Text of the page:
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ZF Completes Wabco Acquisition

$7 billion deal is all about self-driving big rigs
#TRW #tech #ZF

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Heavy-duty trucks promise to be among the first applications for fully autonomous vehicle systems.

ZF aims to be a leading supplier in the market. It took another step in that direction with the completion of its $7 billion acquisition of Wabco Holdings.

The deal, which has been in the works for several years, was finalized on Friday after the companies received the final regulatory approval from China earlier this month.

What ZF Gets

Wabco, whose origins date back to 1869 as Westinghouse Air Brake Co., supplies brake, suspension and other systems for commercial trucks, buses and trailers. The Brussels-based company also provides telematics and fleet management technologies.

More recently, Wabco has been developing automated vehicle systems for heavy-duty trucks.

 Fredrik Staedtler will head new operations (Image: ZF)

That was the clincher for ZF. The driveline and chassis specialist has been ramping up its own autonomous vehicle efforts over the last several years (led by the former TRW operations that it acquired in 2014), with an increasing focus on commercial trucks and shuttle services.

ZF, which has committed to spend more than $13.6 billion on autonomous and electric vehicle systems in coming years, aims to launch a fully autonomous Level 4 commercial truck system by 2025. The German supplier also is partnering with TuSimple to help the San Diego startup commercialize its self-driving truck platform.

Why Trucks?

Commercial trucks are well suited for autonomous operations. They typically operate over fixed routes, which can be easily mapped and updated with high-definition imaging systems.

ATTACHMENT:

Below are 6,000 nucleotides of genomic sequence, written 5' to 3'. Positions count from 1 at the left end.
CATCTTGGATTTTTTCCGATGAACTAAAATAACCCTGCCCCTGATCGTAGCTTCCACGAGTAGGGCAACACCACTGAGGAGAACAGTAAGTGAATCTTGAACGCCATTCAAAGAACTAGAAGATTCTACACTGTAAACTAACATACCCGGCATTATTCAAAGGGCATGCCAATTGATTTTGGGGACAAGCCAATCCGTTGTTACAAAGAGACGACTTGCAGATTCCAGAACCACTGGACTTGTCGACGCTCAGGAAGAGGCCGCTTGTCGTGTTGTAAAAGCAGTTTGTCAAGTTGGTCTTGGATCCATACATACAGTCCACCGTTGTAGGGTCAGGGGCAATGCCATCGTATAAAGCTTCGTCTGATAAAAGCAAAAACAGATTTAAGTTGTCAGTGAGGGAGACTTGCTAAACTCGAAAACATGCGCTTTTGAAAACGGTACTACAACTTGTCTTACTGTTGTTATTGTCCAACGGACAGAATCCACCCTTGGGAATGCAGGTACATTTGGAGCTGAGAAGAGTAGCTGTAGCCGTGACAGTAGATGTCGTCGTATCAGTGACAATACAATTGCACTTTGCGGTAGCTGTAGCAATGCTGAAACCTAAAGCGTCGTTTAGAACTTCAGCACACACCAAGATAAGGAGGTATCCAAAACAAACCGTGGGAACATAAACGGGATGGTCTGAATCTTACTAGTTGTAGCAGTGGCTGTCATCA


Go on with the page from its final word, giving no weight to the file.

Trucks also stand to benefit from the safety and fuel efficiency benefits enabled by self-driving operations. TuSimple estimates its autonomous technology can help reduce fuel consumption by 10% through more efficient acceleration and braking.

New Division, New Management

Wabco will operate as an independent division, called Commercial Vehicle Control Systems (CVCS), within ZF. It will work with ZF’s existing Commercial Vehicle Technology (CVT) and Aftermarket divisions, as well as the company’s global development team.

CVCS will employ some 12,000 people at 45 locations. It will be headed by Fredrik Staedtler (pictured above), who previously led CVT. Former Wabco CEO and Chairman Jacques Esculier has retired.

Economies of Scale

The Wabco acquisition also beefs up ZF’s purchasing power and makes the supplier less dependent on the economic cycle of the passenger car industry.

Last year, ZF and Wabco had sales of $40.5 billion and $3.4 billion, respectively. The combined companies employ 160,000 people worldwide at 260 locations in 41 countries.

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